Pregnant people can have an increased risk of birth defects when taking Zarontin. However, the risk of seizures is dangerous during pregnancy as well. Discuss the potential benefits versus risks of taking Zarontin and other AEDs with your healthcare provider, ideally before you plan to become pregnant.

Report Side Effects

Zarontin may cause other side effects. Call your healthcare provider if you have any unusual problems while taking this medication.

If you experience a serious side effect, you or your healthcare provider may send a report to the FDA's MedWatch Adverse Event Reporting Program or by phone (800-332-1088).

Dosage: How Much Zarontin Should I Take?

Drug Content Provided and Reviewed by IBM Micromedex®

The dose of this medicine will be different for different patients. Follow your doctor's orders or the directions on the label. The following information includes only the average doses of this medicine. If your dose is different, do not change it unless your doctor tells you to do so.

The amount of medicine that you take depends on the strength of the medicine. Also, the number of doses you take each day, the time allowed between doses, and the length of time you take the medicine depend on the medical problem for which you are using the medicine.

  • For oral dosage form (capsules):
    • For seizures:
      • Adults and children 6 years of age and older—Dose is based on body weight and must be determined by your doctor. The starting dose is usually 500 milligrams (mg) once a day. Your doctor may increase your dose as needed.
      • Children 3 to 6 years of age—Dose is based on body weight and must be determined by your doctor. The starting dose is usually 250 mg once a day. Your doctor may increase your dose as needed.
      • Children younger than 3 years of age—Use and dose must be determined by your doctor.


There are cases in which your healthcare provider may modify your dosage or monitor you more closely while you are taking Zarontin.

Pregnancy and Breastfeeding

Studies suggest a link between AED use during pregnancy and an increased risk of birth defects. However, uncontrolled epilepsy can also be dangerous for people who are pregnant. If you are pregnant or plan to become pregnant, talk to your healthcare provider about your options. They will weigh the benefits and risks of using epileptic medication during your pregnancy.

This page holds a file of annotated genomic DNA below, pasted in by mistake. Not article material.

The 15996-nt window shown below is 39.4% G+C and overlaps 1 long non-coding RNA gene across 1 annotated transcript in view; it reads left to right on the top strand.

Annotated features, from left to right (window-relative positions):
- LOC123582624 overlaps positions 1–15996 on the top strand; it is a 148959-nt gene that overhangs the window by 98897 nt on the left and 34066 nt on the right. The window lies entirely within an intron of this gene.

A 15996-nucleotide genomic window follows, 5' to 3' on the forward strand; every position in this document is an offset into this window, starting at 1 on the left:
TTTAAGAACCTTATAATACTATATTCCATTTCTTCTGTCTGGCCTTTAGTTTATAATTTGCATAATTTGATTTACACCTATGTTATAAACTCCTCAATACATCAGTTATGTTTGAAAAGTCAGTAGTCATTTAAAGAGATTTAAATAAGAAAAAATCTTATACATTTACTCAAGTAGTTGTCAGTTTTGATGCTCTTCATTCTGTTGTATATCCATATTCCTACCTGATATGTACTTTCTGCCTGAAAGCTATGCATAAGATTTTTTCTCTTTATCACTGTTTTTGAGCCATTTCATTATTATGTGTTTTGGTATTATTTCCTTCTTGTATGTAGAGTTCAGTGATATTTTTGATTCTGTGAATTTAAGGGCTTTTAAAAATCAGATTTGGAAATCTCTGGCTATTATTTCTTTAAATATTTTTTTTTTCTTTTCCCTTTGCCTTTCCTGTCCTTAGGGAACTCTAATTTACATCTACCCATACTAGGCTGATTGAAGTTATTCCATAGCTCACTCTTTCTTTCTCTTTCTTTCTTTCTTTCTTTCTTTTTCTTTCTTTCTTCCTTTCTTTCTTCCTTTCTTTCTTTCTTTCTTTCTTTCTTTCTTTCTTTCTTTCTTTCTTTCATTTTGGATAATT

Zarontin can pass through human breast milk, so nursing infants may be exposed to this medication. Talk to your healthcare provider if you plan to breastfeed. 

Liver of Kidney Problems

Zarontin should be used with caution in people with liver or kidney disease.

Missed Dose

Do not skip doses, even if you don’t have any seizures. If you accidentally miss a dose of your medication, take the missed dose once you remember it. However, skip the missed dose if it is almost time for your next scheduled dose and resume your normal dosing schedule.

Overdose: What Happens If I Take Too Much Zarontin?

Taking too much Zarontin can increase the likelihood of experiencing worsening side effects of the medication. 

Symptoms of an overdose can include:

  • Nausea 
  • Vomiting
  • Decreased alertness 
  • Coma 
  • Impaired breathing 

You may need symptomatic treatment for these effects. In some cases, medically induced vomiting, gastric lavage, activated charcoal, or hemodialysis may be necessary to reduce the amount of Zarontin in the body.

What Happens If I Overdose on Zarontin?

If you think you or someone else may have overdosed on Zarontin, call a healthcare provider or the Poison Control Center (800-222-1222).

If someone collapses, has a seizure, has trouble breathing, or can’t wake up after taking too much Zarontin, call 911 immediately.


Drug Content Provided and Reviewed by IBM Micromedex®

It is very important that your doctor check your progress closely while you or your child are using this medicine to see if it is working properly and to allow for a change in the dose. Blood and urine tests may be needed to check for any unwanted effects.

Do not stop taking this medicine without first checking with your doctor. Stopping the medicine suddenly may cause your seizures to return or to occur more often. Your doctor may want you or your child to gradually reduce the amount you are using before stopping completely.

This medicine may increase the chance of experiencing grand mal seizures in certain patients. Talk with your doctor if you have concerns about this risk.

Ethosuximide may cause some people to be agitated, irritable, or display other abnormal behaviors. It may also cause some people to have suicidal thoughts and tendencies or to become more depressed. If you, your child, or your caregiver notice any of these side effects, tell your doctor or your child's doctor right away.

This medicine may increase your risk of having systemic lupus erythematosus (SLE). Tell your doctor right away if you or your child has chest pain, fever and chills, general feeling of discomfort or illness, hair loss, headache, muscle or joint pain, skin rash, sore throat, swollen glands, or trouble breathing.

This medicine will lower the number of some types of blood cells in your body. Because of this, you may bleed or get infections more easily. To help with these problems, avoid being near people who are sick or have infections. Wash your hands often. Stay away from rough sports or other situations where you could be bruised, cut, or injured. Brush and floss your teeth gently. Be careful when using sharp objects, including razors and fingernail clippers.